Activist Queen Phoenix a No-Show at Jury Trial. Is She on the Lam?

Queen Phoenix did not show up to court as expected.
Anthony Camera
Queen Phoenix did not show up to court as expected.
She’s always easy to spot at protests, and her energy seems to rally followers. Dezy Saint-Nolde, better known by her activist name, Queen Phoenix, has become a fixture in Denver’s activist community, having helped organize multiple large demonstrations since President Donald Trump was elected.

But Phoenix is also facing five felony and three misdemeanor charges related to marijuana. In March, she pleaded not guilty to those charges, explaining to Westword that she’d been gifting cannabis in return for donations in good faith, and that her charges were really an attempt to shut down her activism.

Her jury trial was slated to begin on Monday, October 16.

Phoenix did not show up.

Her failure-to-appear status means that a warrant has been put out for her arrest; Phoenix will face additional charges in Denver if located. We immediately tried to reach her, but found that her personal cell phone number had been disconnected and that her personal Gmail account and Facebook profile had been deleted.

The Denver District Attorney’s Office confirmed that they believe Phoenix is on the lam. Phoenix’s attorney, Susan Martin, declined to comment.

Phoenix had raised $3,835 through a crowdfunding website under the campaign “Urgent Queen Phoenix Defense Fund.”

It’s unclear whether she used the money or if it will be returned to more than 100 individual donors. Westword has left additional messages for Phoenix on her public Facebook page and website.

click to enlarge Dezy Saint-Nolde, aka Queen Phoenix - ANTHONY CAMERA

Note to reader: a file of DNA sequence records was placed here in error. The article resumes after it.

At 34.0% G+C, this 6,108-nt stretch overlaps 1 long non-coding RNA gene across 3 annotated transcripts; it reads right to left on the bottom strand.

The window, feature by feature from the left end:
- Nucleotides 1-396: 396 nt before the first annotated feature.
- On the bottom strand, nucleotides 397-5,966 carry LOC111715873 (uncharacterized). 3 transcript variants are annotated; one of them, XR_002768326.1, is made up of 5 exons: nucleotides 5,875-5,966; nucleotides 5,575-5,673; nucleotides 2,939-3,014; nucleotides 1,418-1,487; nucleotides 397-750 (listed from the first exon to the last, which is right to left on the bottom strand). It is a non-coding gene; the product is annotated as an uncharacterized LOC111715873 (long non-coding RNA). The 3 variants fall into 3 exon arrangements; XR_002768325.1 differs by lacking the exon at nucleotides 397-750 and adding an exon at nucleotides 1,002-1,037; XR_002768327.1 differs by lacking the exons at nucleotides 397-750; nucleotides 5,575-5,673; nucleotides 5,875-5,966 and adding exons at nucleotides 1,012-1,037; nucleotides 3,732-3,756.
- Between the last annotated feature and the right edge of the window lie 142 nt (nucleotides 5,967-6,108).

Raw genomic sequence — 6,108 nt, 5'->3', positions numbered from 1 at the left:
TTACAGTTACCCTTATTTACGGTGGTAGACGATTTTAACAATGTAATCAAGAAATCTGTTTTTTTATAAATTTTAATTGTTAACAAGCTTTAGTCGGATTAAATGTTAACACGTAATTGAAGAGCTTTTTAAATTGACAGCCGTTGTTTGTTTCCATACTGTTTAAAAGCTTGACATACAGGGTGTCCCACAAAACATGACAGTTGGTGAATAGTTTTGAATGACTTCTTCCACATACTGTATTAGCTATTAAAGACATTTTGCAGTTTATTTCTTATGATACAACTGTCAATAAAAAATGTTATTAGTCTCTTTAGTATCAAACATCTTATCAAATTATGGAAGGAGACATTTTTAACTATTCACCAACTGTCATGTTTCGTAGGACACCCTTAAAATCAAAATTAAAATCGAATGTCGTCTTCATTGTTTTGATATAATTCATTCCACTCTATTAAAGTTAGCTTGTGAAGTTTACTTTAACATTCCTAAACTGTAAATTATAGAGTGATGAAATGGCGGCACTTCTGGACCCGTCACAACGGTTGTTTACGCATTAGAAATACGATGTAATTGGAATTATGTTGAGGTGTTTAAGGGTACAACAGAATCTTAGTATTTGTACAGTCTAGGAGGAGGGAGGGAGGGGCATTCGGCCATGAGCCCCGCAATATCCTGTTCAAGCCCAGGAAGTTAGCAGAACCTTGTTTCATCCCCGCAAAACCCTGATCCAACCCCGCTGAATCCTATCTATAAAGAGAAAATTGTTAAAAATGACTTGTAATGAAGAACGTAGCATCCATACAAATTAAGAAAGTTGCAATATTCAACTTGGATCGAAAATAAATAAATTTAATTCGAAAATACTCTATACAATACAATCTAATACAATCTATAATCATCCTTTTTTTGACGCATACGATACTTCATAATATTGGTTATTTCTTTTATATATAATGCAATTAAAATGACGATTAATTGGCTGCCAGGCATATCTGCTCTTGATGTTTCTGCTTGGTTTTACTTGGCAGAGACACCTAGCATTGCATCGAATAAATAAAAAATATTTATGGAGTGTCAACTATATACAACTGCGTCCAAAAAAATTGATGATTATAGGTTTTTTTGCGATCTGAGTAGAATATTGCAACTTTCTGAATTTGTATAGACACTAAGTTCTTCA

Dezy Saint-Nolde, aka Queen Phoenix
Anthony Camera
Her disappearance also follows recent controversy at Sky Vista Middle School in Cherry Creek, where a teacher, Asia Lyons, has been put on leave by administrators after some parents complained about Lyon’s decision to invite Phoenix to speak to students; the parents took issue with inviting a person facing marijuana charges (even though Phoenix hasn’t been convicted). That situation is also still developing: Friends of Lyons are defending her by pointing out that the class she taught centered around civic engagement, so Phoenix was not an unusual selection for a guest lecturer.

Update: As a final attempt to reach Phoenix, Westword went to see whether her partner, Meghan Saint-Nolde, showed up to her pre-trial hearing on Thursday, October 19, (she's also facing two felony charges and three misdemeanor charges that stem from the alleged cannabis business she runs with Phoenix).

Meghan did not appear at the courthouse for her hearing; like Phoenix, she appears to be missing and the court clerk's office marked her as a “failure to appear.”